Studies on Glomus Cell Sensitivity to Hypoxia in Carotid Body Slices
Oxygen sensing is a fundamental biological process present in almost all life forms (for reviews see Bunn and Poyton, 1996; López-Barneo et al., 2001). In mammals, the survival in acute hypoxia requires fast respiratory and cardiocirculatory adjustments to ensure sufficient O2 supply to the most critical organs such as the brain or the heart. The main O2 sensor mediating the acute responses to hypoxia is the carotid body (CB), a minute bilateral organ at the bifurcation of the carotid artery innervated by afferent chemosensory fibers. In conditions of hypoxemia, the CBs stimulate the brainstem respiratory centers to evoke hyperventilation. Glomus, or type I, cells are electrically excitable (Duchen et al., 1988, López-Barneo et al., 1988) and constitute the major O2sensitive elements of the CB (López-Barneo et al., 1988, Delpiano and Hescheler, 1989; Peers 1990; Stea and Nurse, 1991, Buckler, 1997). It is broadly accepted that hypoxia signaling in these cells requires the inhibition of O2- sensitive potassium channels of the plasma membrane, which leads to depolarization, external Ca2+influx, and release of the transmitters that activate the afferent sensory fibers (López- Barneo et al., 1993; Urena et al., 1994; Buckler and Vaughan-Jones, 1994; Carpenter et al., 2000; Pardal et al., 2000). This basic scheme of chemotransduction has also been proposed to operate in other 02-sensitive neurosecretory systems, such as cells in the lung neuroepithelial bodies (Youngson et al., 1993), chromaffin cells of the adrenal medulla (Thompson and Nurse, 1998), or PC-12 cells (Zhu et al., 1996).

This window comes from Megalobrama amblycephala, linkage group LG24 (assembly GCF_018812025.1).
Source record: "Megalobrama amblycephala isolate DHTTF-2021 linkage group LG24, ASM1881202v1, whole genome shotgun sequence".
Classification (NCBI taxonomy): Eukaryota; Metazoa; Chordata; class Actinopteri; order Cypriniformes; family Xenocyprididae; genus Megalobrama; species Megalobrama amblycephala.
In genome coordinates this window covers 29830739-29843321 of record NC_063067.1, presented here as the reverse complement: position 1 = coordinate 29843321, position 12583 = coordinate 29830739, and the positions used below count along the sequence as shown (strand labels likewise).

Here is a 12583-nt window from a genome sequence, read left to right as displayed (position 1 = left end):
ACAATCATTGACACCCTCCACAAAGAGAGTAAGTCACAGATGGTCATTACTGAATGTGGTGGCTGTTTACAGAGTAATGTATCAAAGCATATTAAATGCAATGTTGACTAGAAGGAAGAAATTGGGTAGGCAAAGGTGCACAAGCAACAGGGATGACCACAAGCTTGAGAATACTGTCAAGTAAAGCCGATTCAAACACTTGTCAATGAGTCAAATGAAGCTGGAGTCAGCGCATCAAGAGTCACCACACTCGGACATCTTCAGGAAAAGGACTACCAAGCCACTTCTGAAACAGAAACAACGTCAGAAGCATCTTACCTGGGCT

KeywordsNitric Oxide Chromaffin Cell Carotid Body Secretory Response Glomus Cell
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